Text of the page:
Lung cancer stigma: a concept with consequences for patients

Roma Maguire, Liane Lewis, Grigorios Kotronoulas, John McPhelim, Robert Milroy, Janine Cataldo

Research output: Contribution to journalArticle

Abstract

Background: Patients with lung cancer (LC) report lower quality of life (QoL) and higher levels of psychological distress compared to other cancer populations. Lung cancer stigma (LCS) may in part explain these findings. 
Aim: We investigated the prevalence of patient-perceived lung cancer stigma (LCS) and its relationships to symptom burden/severity, depression, and deficits in health-related quality of life (HR-QoL). 
Methods: In this descriptive, observational and cross-sectional study, 201 participants were sent questionnaires. These included The Cataldo Lung Cancer Stigma Scale (CLCSS); the Lung Cancer Symptom Scale; the Centre for Epidemiologic Studies-Depression Scale; and the Quality of Life Inventory. 
Results: Participants were on average 69 years old, 52% women, 95% ever smokers, and 18.5% current smokers. The mean total CLCSS score was 53.1 (SD=14.1; range=31-94). LCS was significantly correlated with younger age (p<0.001), greater social deprivation (p<0.05), being unemployed (p<0.001), depression (p<0.001), symptom burden (p<0.001), and HR-QoL deficits (p<0.001). Symptom burden explained 18% of variance in LCS (p<0.001). LCS explained 8.5% and 14.3% of the variance in depression (p<0.001) and HR-QoL (p<0.001), respectively. 
Conclusion: Patients with lung cancer are vulnerable to LCS. Symptom burden can directly contribute to greater perceived LCS. Greater perceived LCS can be directly related to greater levels of depression and lower HR-QoL. A tailored approach is required to screen for LCS and implement interventions to enhance the psycho-social well-being of patients with perceived LCS.
LanguageEnglish
Article numbere1201
JournalCancer Reports
Early online date24 Jun 2019
DOIs
Publication statusE-pub ahead of print - 24 Jun 2019

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Lung Neoplasms
Quality of Life
Epidemiologic Studies
Cross-Sectional Studies
Psychology
Equipment and Supplies

Keywords

  • health-related stigma
  • cancer
  • clinical care
  • oncology
  • psychological well-being

Cite this

Maguire, R., Lewis, L., Kotronoulas, G., McPhelim, J., Milroy, R., & Cataldo, J. (2019). Lung cancer stigma: a concept with consequences for patients. [e1201]. https://doi.org/10.1002/cnr2.1201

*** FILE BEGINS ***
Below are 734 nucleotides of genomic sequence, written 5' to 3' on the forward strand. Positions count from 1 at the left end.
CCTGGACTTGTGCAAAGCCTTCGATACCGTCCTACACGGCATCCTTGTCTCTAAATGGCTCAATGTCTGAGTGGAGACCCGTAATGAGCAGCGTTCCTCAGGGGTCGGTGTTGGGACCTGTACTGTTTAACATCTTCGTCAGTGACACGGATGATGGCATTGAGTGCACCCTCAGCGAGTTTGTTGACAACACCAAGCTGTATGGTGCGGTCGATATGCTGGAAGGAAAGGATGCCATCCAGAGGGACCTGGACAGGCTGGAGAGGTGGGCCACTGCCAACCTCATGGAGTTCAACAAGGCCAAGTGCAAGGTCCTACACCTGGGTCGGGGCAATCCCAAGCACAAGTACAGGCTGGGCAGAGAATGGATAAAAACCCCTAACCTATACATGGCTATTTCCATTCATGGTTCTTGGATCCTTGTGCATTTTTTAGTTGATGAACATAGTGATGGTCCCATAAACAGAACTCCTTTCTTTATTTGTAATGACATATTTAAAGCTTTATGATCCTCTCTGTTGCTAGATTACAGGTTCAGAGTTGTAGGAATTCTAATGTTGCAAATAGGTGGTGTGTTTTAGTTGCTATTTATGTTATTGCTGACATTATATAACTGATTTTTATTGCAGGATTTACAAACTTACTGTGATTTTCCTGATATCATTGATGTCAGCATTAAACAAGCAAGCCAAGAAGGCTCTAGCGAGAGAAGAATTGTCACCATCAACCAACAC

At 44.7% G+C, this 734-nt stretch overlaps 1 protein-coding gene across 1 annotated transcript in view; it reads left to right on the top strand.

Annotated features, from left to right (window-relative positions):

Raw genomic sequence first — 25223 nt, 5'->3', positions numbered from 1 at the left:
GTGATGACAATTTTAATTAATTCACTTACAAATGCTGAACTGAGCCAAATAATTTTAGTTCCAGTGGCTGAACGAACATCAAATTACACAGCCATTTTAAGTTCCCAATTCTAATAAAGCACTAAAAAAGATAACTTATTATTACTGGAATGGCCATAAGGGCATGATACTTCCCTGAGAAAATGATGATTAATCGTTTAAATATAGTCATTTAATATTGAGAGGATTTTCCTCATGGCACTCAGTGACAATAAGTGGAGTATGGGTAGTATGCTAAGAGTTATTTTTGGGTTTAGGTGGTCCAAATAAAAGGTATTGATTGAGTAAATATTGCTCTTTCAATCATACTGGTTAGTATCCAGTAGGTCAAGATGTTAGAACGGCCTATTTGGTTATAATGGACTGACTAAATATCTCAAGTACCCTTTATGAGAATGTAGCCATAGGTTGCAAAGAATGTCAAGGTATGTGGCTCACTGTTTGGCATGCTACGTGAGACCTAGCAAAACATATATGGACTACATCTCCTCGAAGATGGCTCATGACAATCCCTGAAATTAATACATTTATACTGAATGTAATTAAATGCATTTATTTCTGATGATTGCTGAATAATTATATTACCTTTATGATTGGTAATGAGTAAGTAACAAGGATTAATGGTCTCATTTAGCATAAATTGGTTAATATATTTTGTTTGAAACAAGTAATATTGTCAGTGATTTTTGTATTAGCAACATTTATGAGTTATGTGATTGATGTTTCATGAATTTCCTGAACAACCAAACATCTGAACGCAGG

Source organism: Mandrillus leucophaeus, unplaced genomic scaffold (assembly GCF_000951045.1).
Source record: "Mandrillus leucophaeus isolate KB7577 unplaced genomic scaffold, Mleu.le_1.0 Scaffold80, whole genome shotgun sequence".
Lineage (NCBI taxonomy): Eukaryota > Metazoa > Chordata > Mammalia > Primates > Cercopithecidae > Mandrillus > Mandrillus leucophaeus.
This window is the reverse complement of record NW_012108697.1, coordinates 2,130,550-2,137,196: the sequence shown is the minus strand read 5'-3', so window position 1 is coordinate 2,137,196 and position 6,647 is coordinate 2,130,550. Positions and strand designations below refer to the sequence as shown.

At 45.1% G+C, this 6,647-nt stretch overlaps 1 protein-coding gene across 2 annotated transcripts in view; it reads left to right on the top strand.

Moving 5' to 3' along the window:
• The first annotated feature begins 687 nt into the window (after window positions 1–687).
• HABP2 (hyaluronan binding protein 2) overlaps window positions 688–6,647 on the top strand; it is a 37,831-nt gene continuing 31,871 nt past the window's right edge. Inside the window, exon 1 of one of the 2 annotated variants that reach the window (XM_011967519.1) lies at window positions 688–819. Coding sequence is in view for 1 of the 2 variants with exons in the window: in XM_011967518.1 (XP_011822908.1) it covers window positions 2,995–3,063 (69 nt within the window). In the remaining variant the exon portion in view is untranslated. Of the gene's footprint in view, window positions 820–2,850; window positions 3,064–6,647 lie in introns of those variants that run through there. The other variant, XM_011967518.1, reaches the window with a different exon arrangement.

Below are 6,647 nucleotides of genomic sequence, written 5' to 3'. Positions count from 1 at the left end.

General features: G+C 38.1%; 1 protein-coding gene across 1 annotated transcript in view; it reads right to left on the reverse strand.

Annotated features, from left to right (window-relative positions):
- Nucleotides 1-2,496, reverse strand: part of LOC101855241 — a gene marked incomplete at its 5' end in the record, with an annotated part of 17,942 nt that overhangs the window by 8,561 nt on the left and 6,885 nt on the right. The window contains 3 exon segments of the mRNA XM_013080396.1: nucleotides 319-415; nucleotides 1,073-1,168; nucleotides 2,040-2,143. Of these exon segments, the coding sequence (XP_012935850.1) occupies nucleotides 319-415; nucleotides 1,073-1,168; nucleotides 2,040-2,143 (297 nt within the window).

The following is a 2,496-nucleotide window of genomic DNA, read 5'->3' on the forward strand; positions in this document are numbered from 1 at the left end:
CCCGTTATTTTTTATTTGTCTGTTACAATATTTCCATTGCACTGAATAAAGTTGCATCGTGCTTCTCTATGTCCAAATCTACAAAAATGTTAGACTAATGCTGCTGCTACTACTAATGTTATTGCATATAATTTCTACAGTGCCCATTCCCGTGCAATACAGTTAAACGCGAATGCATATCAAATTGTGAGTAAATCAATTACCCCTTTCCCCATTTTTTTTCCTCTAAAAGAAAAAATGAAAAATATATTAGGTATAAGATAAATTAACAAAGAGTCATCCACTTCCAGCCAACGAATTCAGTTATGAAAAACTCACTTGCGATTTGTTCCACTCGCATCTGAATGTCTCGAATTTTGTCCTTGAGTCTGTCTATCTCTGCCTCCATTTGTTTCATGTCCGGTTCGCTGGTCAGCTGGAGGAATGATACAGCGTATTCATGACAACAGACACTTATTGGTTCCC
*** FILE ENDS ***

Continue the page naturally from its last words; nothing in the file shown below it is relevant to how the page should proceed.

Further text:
Maguire, Roma ; Lewis, Liane ; Kotronoulas, Grigorios ; McPhelim, John ; Milroy, Robert ; Cataldo, Janine. / Lung cancer stigma : a concept with consequences for patients. 2019.
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title = "Lung cancer stigma: a concept with consequences for patients",
abstract = "Background: Patients with lung cancer (LC) report lower quality of life (QoL) and higher levels of psychological distress compared to other cancer populations. Lung cancer stigma (LCS) may in part explain these findings. Aim: We investigated the prevalence of patient-perceived lung cancer stigma (LCS) and its relationships to symptom burden/severity, depression, and deficits in health-related quality of life (HR-QoL). Methods: In this descriptive, observational and cross-sectional study, 201 participants were sent questionnaires. These included The Cataldo Lung Cancer Stigma Scale (CLCSS); the Lung Cancer Symptom Scale; the Centre for Epidemiologic Studies-Depression Scale; and the Quality of Life Inventory. Results: Participants were on average 69 years old, 52{\%} women, 95{\%} ever smokers, and 18.5{\%} current smokers. The mean total CLCSS score was 53.1 (SD=14.1; range=31-94). LCS was significantly correlated with younger age (p<0.001), greater social deprivation (p<0.05), being unemployed (p<0.001), depression (p<0.001), symptom burden (p<0.001), and HR-QoL deficits (p<0.001). Symptom burden explained 18{\%} of variance in LCS (p<0.001). LCS explained 8.5{\%} and 14.3{\%} of the variance in depression (p<0.001) and HR-QoL (p<0.001), respectively. Conclusion: Patients with lung cancer are vulnerable to LCS. Symptom burden can directly contribute to greater perceived LCS. Greater perceived LCS can be directly related to greater levels of depression and lower HR-QoL. A tailored approach is required to screen for LCS and implement interventions to enhance the psycho-social well-being of patients with perceived LCS.",